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the tribe, or arrested and condemned; and two were executed as for murder, and one negro was condemned and executed for insurrection. In the next six years there were ten convictions; in the succeeding four, to the month of January, 1822, fourteen; - so that we find the number of convictions for the enumerated crimes have nearly doubled in every period of six years, in the face of this efficient penalty. But the population of the State doubles only once in twenty years; therefore the increase of this crime progresses in a ratio of three to one to that of the population; and we should not forget, in making this calculation, the important and alarming fact, that numerous instances of homicide, and attempts to kill, occur, which are rarely followed by prosecution, and more rarely still by conviction.

We have seen a deliberate murder committed in the very crowd assembled to enjoy the spectacle of a murderer's death; and do we still talk of its force as an example? In defiance of your menaced punishment, homicide stalks abroad and raises its bloody hand, at noonday, in your crowded streets; and, when arrested in its career, takes shelter under the example of your laws, and is protected, by their very severity, from punishment. Try the efficacy of milder punishments; they have succeeded. Your own statutes,- all those of every State in the Union,— prove that they have succeeded, in other offenses; try the great experiment on this also. Be consistent; restore capital punishment in other crimes, or abolish it in this. Do not fear that the murderers from all quarters of the earth, seduced by the mildness of your penal code, will choose this as the theatre of their exploits. On this point we have a most persuasive example. In Tuscany, as we have seen, neither murder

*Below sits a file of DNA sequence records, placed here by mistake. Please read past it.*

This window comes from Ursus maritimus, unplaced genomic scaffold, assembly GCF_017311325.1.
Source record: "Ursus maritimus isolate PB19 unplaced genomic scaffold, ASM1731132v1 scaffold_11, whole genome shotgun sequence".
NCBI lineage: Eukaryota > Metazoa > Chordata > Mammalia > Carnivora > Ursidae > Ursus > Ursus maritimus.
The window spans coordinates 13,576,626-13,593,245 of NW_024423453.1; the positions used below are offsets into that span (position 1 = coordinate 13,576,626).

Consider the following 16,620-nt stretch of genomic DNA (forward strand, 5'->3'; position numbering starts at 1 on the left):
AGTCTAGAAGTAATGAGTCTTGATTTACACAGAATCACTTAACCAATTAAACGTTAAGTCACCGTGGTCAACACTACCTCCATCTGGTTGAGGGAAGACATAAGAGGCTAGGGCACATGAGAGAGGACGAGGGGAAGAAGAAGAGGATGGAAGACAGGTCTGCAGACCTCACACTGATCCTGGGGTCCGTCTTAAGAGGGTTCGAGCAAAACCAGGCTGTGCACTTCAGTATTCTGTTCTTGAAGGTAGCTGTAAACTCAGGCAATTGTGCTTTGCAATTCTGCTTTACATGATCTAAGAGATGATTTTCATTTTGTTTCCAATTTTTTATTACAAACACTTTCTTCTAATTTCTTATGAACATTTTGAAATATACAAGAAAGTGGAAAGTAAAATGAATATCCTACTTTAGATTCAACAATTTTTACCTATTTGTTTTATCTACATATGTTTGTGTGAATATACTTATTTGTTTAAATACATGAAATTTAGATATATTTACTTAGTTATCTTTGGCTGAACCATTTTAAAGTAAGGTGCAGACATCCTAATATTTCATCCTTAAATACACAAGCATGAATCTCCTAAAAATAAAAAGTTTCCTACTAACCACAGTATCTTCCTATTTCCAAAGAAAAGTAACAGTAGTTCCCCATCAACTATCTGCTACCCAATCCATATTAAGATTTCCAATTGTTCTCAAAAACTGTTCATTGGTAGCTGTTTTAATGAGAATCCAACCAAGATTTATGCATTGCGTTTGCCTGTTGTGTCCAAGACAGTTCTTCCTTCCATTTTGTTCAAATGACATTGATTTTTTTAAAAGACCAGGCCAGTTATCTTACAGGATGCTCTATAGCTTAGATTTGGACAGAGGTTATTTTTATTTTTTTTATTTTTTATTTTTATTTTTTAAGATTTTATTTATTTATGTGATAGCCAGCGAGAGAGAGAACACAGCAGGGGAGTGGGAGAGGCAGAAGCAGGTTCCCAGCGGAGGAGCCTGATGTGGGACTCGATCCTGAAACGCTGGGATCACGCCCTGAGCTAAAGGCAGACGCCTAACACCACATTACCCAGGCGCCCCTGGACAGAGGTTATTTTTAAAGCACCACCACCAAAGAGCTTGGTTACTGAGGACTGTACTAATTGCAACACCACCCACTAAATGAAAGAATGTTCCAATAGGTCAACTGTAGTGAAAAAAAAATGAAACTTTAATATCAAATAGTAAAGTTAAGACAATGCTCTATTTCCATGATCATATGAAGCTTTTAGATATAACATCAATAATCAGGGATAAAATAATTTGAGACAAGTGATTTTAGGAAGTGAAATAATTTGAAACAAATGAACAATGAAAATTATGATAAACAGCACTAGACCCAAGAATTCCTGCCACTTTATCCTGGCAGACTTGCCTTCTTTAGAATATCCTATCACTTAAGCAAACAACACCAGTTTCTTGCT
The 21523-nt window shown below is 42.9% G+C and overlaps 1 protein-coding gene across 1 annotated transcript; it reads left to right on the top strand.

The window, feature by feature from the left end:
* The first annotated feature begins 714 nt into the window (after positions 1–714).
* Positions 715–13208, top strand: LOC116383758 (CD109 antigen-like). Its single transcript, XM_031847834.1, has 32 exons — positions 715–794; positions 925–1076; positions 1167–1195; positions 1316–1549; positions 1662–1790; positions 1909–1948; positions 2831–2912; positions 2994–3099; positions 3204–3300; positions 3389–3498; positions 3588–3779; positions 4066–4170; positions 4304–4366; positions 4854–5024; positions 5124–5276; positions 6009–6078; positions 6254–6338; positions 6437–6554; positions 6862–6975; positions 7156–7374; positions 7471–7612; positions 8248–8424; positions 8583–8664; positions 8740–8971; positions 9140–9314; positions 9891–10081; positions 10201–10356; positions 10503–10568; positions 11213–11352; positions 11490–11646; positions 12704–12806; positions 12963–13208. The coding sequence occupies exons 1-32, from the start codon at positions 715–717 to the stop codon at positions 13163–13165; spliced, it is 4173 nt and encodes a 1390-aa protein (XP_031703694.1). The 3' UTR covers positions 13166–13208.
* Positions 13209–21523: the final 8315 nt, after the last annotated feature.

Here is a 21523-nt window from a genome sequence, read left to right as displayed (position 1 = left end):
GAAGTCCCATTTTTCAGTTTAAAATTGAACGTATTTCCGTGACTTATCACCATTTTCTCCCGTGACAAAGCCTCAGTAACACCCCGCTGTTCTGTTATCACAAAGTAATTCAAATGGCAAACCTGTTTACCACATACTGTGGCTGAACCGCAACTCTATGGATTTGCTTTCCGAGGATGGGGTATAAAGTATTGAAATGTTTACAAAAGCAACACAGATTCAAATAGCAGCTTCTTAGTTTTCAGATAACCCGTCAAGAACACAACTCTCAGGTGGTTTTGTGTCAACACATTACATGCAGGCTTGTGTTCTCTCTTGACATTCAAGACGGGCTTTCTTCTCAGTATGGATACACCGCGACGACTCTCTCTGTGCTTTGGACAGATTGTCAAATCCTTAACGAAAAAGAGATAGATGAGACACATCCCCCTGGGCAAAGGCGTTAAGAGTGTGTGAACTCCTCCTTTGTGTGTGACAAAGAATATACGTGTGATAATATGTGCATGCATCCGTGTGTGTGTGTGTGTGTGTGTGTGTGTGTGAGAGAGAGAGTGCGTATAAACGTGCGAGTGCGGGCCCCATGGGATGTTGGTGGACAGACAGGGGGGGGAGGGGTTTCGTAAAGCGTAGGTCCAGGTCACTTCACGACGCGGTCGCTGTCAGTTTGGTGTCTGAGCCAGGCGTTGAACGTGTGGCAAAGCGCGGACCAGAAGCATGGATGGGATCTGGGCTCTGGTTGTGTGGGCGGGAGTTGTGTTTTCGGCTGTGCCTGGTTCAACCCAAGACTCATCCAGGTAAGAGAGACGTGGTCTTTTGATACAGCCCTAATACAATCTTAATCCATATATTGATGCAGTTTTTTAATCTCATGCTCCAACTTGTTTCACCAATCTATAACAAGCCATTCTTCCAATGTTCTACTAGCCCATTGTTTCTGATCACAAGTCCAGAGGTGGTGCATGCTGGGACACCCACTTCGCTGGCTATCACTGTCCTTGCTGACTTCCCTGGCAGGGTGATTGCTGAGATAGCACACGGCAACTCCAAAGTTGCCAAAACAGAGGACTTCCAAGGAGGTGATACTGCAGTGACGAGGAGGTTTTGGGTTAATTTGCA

any other crime was punished with death, for more than twenty years, during which time we have not only the official declaration of the sovereign, that “all crimes had diminished, and those of an atrocious nature had become extremely rare," but the authority of the venerable Franklin for these conclusive facts; that in Tuscany, where murder was not punished with death, only five had been committed in twenty years, while in Rome, where that punishment is inflicted with great pomp and parade, sixty murders were committed in the short space of three months, in the city and its vicinity. “It is remarkable," he adds to this account, “ that the manners, principles, and religion of the inhabitants of Tuscany and of Rome are exactly the same. The abolition of death alone, as a punishment for murder, produced this difference in the moral character of the two nations.” From this it would appear, rather that the murderers of Tuscany were invited, by the severe punishments in the neighboring territories of Rome, than that those of Rome were attracted into Tuscany by their abolition. We have nothing to apprehend, then, from this